The Arris TG862g is a Residential Gateway providing an “all in one” approach to providing internet access and telephone service through your cable TV coax. It has the cable modem, the router (with NAT and a Firewall), 4 RJ-45 ports and WiFi connectivity at the N level (2.4 GHz, b/g/n).
The Pro’s include all the features I listed above. The Gui interface is not too complicated for anyone who has setup a couple of routers over the years. And is approachable by anyone who is willing to follow the installation guide(s) available on the internet. I like James Causian’s review of this modem and related topics.
So far this looks like a pretty good deal. If you can find a used version that works you can get it for near $50 plus the cost (probably) of replacing the battery backup with another battery.
The Cons are large enough to be off-putting and irritating. They are not large enough to say this is a completely unsuitable buy.
- First, Remember, Correlation is not causation. Right after I installed the Arris TG862g, every couple of days, something happens that causes the chrome web browser of whatever system I am using to crash and restart. I have talked to my local cable companies tech support about this issue since this is the same gateway they rent and/or sell to other customers. No fix in sight. I would like to note that this happens even with 2 different Access Points installed. So whatever the issue is, is it part of the Arris rather than a Wifi related issue? I contacted Arris technical support who pointed out there was “no way” a router could crash a web browser. And after looking around I found some other errors that produced the same symptoms. So it looks like this issue may not be the Arris gateway’s fault. On the other hand, I wonder if information transmitted by a router could cause this kind of issue? If so, has the firewall failed or maybe some other hardware?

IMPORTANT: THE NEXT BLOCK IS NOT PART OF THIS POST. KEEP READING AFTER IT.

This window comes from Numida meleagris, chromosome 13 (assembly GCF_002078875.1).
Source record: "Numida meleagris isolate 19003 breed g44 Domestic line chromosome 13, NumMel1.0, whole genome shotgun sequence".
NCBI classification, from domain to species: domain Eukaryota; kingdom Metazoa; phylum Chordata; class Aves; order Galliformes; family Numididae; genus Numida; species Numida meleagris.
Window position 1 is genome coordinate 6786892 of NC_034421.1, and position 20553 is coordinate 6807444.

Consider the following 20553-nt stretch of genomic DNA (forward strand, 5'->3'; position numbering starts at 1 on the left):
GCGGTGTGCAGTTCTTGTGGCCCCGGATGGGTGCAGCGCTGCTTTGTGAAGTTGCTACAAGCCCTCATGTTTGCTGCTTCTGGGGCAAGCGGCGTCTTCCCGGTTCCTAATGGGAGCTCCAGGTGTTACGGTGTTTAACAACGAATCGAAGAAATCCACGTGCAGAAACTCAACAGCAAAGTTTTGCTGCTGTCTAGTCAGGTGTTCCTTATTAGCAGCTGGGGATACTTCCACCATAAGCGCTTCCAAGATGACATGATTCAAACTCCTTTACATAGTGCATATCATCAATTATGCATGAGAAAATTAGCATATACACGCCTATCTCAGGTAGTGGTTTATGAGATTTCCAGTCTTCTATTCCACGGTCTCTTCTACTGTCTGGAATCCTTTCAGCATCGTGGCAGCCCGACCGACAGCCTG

- The Wifi signal is significantly less strong than my Belkin Wireless G router. I have a Wifi scanner app on my android cell phone. I setup two different Wifi connections that were well labeled so I could tell the difference. The Arris Wifi signal was unusable at the other end of my house (master bedroom) while the Belkin Wireless G was still going strong. Since this was a common complaint on the internet about this Arris model I have no reason to believe that I had a sub-par unit.
- Don’t get me wrong. It should be fine for a 1 room apartment where the Arris is either in the bedroom or the living room.
- You can get around #2’s problem (wifi has no range) by either getting another setup (eg other modem and router), turning off the Wifi component (it’s a single checkbox, then click the update button) and adding an external Access Point, or you can “bridge” the gateway and install an entirely new router/wifi.
- I have experimented with 2 different Access Points both of which have addressed issue #2 (wifi has no range).
- I have bridged other routers and used an external router/wifi. I just bridged this residential gateway and changed my Netgear N900 from an Access Point back to a full-service router modem. Internet research and my local Cable vendor have both confirmed that you can still have telephone service while the modem is bridged.
- I also have on order a cable modem with telephone jacks that I will try out next.
So in conclusion, this is not the residential gateway I am likely to get and/or keep. Why? Because I managed to luck into a Netgear N900 router/wifi for $15 from Discount Electronics. It listed near $200 retail about 3 years ago. I will either use the N900 with a bridged Arris TG862g or a Linksys CM3008 that I have previously mentioned or with a not yet arrived Arris cable modem with telephone jacks. I will review the Netgear N900 later.